Composting kitchen and yard waste is not only good for the environment, it saves money on fertilizer and helps retain moisture and improve soil condition. While there are several commercial bins and contraptions built for composting, they are not necessary for small applications. A trash can is big enough for most household composting, and is easy and inexpensive to build and maintain. A round trash can also makes it possible to turn the compost mixture easily.
Mark holes around the sides and on the bottom of the bin that are spaced about four to six inches apart.
Drill the holes you marked in Step 1, using a 1/2 inch drill bit.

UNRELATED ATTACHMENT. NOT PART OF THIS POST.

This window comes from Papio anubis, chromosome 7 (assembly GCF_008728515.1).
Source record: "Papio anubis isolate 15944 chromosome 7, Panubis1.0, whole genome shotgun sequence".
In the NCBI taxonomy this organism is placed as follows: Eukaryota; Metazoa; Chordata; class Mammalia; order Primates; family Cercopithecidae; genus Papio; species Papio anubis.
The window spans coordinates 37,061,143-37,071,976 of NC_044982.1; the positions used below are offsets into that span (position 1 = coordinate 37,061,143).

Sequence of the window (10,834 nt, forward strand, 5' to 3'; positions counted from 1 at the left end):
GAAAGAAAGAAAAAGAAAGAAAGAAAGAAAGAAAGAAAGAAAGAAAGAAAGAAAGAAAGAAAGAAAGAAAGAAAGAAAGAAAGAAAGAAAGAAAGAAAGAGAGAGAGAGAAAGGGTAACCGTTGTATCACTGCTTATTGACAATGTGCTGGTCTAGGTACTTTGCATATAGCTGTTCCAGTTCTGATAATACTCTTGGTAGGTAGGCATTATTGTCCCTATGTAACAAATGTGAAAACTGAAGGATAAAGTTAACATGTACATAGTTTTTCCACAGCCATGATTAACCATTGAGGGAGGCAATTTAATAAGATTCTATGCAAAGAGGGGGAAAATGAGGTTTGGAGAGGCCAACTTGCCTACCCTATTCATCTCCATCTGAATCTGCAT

Place a layer of compost starter or "brown" composting material in the bottom of the trash can. The layer should be at least four inches deep. Starter or "brown" materials include old compost, wood chips, dried leaves, dried grass clippings, twigs, dead leaves and shredded newspaper. You can use any one item, or a combination of several.
Add a layer of "green" compost items as you accumulate them. "Green" items include vegetable scraps, fresh grass clippings, organic kitchen waste or any fresh organic material.
Cover the "green" layer with a layer of "brown" items when it gets two inches thick or more.
Roll the trash can around the yard on its side to mix the compost ingredients. Do this regularly, about once a week to keep the proper heat and bacteria in the compost pile.
Remove the compost and use it in your garden when it becomes rich and black, similar to potting soil.